Hi! I’m Jenn – botanist, CEO, potty mouth.
This is my “plant diary”, where every day for the entire year I will log my experience with plants. I’m not sure what that’s actually going to look like, but it doesn’t really matter – I just want to talk plants.
But first, here’s a little context about me: I fucking love Champagne. I don’t really like reading fiction but can digest it in the podcast form. I listen, read and observe a lot. I happily overeat carbs. I call myself a botanist because I have been a professional (as in, I pay my bills by) horticulturist for the past 15 years. The past 4+ years I have been researching plants with indigenous Mayan and Garifuna cultures in Belize – mostly focusing on organically farmed Cacao theobroma and jungle-grown Yam root. This means lots of time spent working on family farms, lots of jungle hikes, lots of eating weird things and even a bot fly in the arm (I dare you to google bot fly). Vanilla planifolia and Crocus sativus are my jam right now. My hands-on background is florals, farming, herbalism, horticulture and jungle growth. I’ve dabbled in greenhouse growing (3 years in community college, greenhouse management degree), grafting and stone work. I’d like to practice bonsai more. I’m terrible at grammar. I love holistic approaches, but loathe buzzwords and “internet experts”. I could spend less money on crystals. I should do more yoga. I am meditating more. I get angry at Terry Gross, but then fall back in love each week. Reality TV shows are a must. Woodford on the rocks with a twist and a cherry. Hip hop keeps me human. Kale is king.
Why write this? Because I want to remember and reflect on the time I spend with plants.
Ok. Here we go.
Thursday, March 5th 2015 – HMB
Today was the first day of the year that I rushed to soak my garden.
I’ve been watering as needed of course, but nothing has been in real dire straights. Today, though, I looked up and noticed my salvia (something – I forget the name which is a disgrace since it was a plant gift from a nurseryman and long time friend) was weeping incredibly. I hate to see my plants really wilting. Sometimes I let things dry out for a little while – but it’s for a reason and I always remember to get back to them the next day or so. Alas, that salvia is so hardy and is turning into a bit of a water hog – so I’m sure it’ll be fine. It really should be put in the ground this Spring.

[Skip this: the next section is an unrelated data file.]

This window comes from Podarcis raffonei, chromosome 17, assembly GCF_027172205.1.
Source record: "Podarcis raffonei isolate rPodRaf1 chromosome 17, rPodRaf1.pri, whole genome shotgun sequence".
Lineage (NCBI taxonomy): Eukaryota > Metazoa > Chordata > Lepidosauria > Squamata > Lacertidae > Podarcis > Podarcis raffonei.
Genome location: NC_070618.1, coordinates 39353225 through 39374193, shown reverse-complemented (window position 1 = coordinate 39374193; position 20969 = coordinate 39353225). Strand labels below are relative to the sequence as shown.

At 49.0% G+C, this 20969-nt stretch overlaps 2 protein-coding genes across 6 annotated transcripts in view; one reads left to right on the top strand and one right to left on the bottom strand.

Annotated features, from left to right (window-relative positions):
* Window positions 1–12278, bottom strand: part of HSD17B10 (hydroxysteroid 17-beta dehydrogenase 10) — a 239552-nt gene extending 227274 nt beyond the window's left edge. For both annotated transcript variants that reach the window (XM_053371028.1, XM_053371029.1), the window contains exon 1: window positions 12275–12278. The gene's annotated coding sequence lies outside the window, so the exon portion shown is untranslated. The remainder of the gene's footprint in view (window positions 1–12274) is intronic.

I’ve been reading The Life-Changing Magic of Tidying – and now am deeply obsessed with the authors whole outlook on how and why we have possessions. I’ve always considered myself someone who mostly only has the things she loves in her life – but once I opened my pantry closet, clothes closet, bathroom cabinets – I saw something much different. Garbage bag after garbage bag have gone to the thrift shop, to be recycled and to the trash. I even set up a table outside with a “Free” sign, for people who want to pillage. I call it my Free Business – and it’s my most successful business venture to date! (If you cut out money, business is really easy and fun!)
The book got me thinking about the plants in my life. Says the book, you are supposed to hold an object and – without challenging yourself with anything like, “Is this functional”, etc. – you are to ask yourself, “Does this spark joy?”.
But how does one do that for a garden?
Hmm. This might need to be a longer blog post subject.
To to be continued…
Friday, March 6th 2015 – HMB, Pescadero, Monterey, Carmel
Today I am escaping! (This morning.)
I’ve escaped! (Now, around 4pm.)
With the weight of the world back in Half Moon Bay, I have fled to Carmel for the weekend. Lucky is stable, Matt is taking care of the home, and Glenda and Apryll are covering the business.
I decided to take a drive back to Carmel, where Matt and I visit every once in a while… The Old Monterey Inn – a historic mansion on the cusp of Monterey and Carmel, featuring my fav linens and a giant bed. I can’t tell you how good it feels to be here alone. Just a little time to breathe and relax and not take care of anything.
The fire is going in the downstairs living room – a common area to the guests – people checking in and rushing to a dinner destination. But not me… I’m mostly keeping to myself and reveling in the Downton Abbey qualities of the home. I’ve made the Innkeeper adequately uncomfortable, by telling him to be sure not to let my husband see the various lovers I accept into my chambers. I asked him if I could call him Carson or Mrs. Hughes. He didn’t get the reference and just asked if I needed more Port.
Why yes! Yes, I do need more Port!
I told him I am assuming the house is haunted, and might I be able to borrow a Ghost Busters outfit for later in the evening. He chuckled, a generous and fake gesture. I told him not to worry, that I wouldn’t be a bother – if he could just direct me to the nearest strip club.
Saturday, March 7th 2015 – Monterey, Carmel
It’s just so much more cilivilzed to live this way! I have quickly acclimated to fresh towels, fluffy beds turned down when you ask, mints on pillows and a clean room the second you depart.